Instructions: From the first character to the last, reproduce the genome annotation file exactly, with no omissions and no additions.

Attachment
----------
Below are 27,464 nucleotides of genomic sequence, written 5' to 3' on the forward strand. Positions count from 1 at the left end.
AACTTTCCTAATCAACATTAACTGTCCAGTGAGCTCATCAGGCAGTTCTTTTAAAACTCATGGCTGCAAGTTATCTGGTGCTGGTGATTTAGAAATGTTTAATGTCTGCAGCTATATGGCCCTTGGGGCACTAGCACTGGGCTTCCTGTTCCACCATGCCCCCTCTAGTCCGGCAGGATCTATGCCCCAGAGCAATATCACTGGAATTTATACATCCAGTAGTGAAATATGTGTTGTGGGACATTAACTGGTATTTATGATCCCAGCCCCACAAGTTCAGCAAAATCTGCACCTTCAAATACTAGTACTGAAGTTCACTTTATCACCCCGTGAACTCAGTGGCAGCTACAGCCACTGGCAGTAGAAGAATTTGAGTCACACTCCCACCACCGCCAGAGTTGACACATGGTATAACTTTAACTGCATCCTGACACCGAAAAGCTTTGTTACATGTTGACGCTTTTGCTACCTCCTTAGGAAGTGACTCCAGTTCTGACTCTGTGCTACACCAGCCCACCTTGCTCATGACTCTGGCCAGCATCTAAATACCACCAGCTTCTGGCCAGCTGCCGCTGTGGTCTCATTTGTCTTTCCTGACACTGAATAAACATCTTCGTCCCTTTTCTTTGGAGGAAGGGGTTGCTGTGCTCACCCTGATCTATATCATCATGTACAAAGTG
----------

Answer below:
Below are 27,464 nucleotides of genomic sequence, written 5' to 3' on the forward strand. Positions count from 1 at the left end.
AACTTTCCTAATCAACATTAACTGTCCAGTGAGCTCATCAGGCAGTTCTTTTAAAACTCATGGCTGCAAGTTATCTGGTGCTGGTGATTTAGAAATGTTTAATGTCTGCAGCTATATGGCCCTTGGGGCACTAGCACTGGGCTTCCTGTTCCACCATGCCCCCTCTAGTCCGGCAGGATCTATGCCCCAGAGCAATATCACTGGAATTTATACATCCAGTAGTGAAATATGTGTTGTGGGACATTAACTGGTATTTATGATCCCAGCCCCACAAGTTCAGCAAAATCTGCACCTTCAAATACTAGTACTGAAGTTCACTTTATCACCCCGTGAACTCAGTGGCAGCTACAGCCACTGGCAGTAGAAGAATTTGAGTCACACTCCCACCACCGCCAGAGTTGACACATGGTATAACTTTAACTGCATCCTGACACCGAAAAGCTTTGTTACATGTTGACGCTTTTGCTACCTCCTTAGGAAGTGACTCCAGTTCTGACTCTGTGCTACACCAGCCCACCTTGCTCATGACTCTGGCCAGCATCTAAATACCACCAGCTTCTGGCCAGCTGCCGCTGTGGTCTCATTTGTCTTTCCTGACACTGAATAAACATCTTCGTCCCTTTTCTTTGGAGGAAGGGGTTGCTGTGCTCACCCTGATCTATATCATCATGTACAAAGTG